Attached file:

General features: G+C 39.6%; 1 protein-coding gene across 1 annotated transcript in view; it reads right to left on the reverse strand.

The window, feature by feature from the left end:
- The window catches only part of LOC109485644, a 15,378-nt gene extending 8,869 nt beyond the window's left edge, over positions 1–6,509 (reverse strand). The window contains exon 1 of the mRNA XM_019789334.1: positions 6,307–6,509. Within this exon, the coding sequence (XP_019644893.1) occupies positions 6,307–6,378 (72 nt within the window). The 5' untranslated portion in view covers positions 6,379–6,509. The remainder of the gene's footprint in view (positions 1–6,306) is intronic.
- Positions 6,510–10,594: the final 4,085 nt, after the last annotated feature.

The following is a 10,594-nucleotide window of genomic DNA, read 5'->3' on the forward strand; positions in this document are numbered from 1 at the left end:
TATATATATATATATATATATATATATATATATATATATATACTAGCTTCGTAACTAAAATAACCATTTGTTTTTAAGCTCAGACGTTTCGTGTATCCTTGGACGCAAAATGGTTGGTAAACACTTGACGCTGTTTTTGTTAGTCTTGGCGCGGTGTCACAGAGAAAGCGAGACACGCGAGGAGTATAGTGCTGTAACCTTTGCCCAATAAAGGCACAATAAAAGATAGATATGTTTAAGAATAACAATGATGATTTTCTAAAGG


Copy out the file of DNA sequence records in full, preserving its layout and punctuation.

General features: G+C 39.6%; 1 protein-coding gene across 1 annotated transcript in view; it reads right to left on the reverse strand.

The window, feature by feature from the left end:
- The window catches only part of LOC109485644, a 15,378-nt gene extending 8,869 nt beyond the window's left edge, over positions 1–6,509 (reverse strand). The window contains exon 1 of the mRNA XM_019789334.1: positions 6,307–6,509. Within this exon, the coding sequence (XP_019644893.1) occupies positions 6,307–6,378 (72 nt within the window). The 5' untranslated portion in view covers positions 6,379–6,509. The remainder of the gene's footprint in view (positions 1–6,306) is intronic.
- Positions 6,510–10,594: the final 4,085 nt, after the last annotated feature.

The following is a 10,594-nucleotide window of genomic DNA, read 5'->3' on the forward strand; positions in this document are numbered from 1 at the left end:
TATATATATATATATATATATATATATATATATATATATATACTAGCTTCGTAACTAAAATAACCATTTGTTTTTAAGCTCAGACGTTTCGTGTATCCTTGGACGCAAAATGGTTGGTAAACACTTGACGCTGTTTTTGTTAGTCTTGGCGCGGTGTCACAGAGAAAGCGAGACACGCGAGGAGTATAGTGCTGTAACCTTTGCCCAATAAAGGCACAATAAAAGATAGATATGTTTAAGAATAACAATGATGATTTTCTAAAGG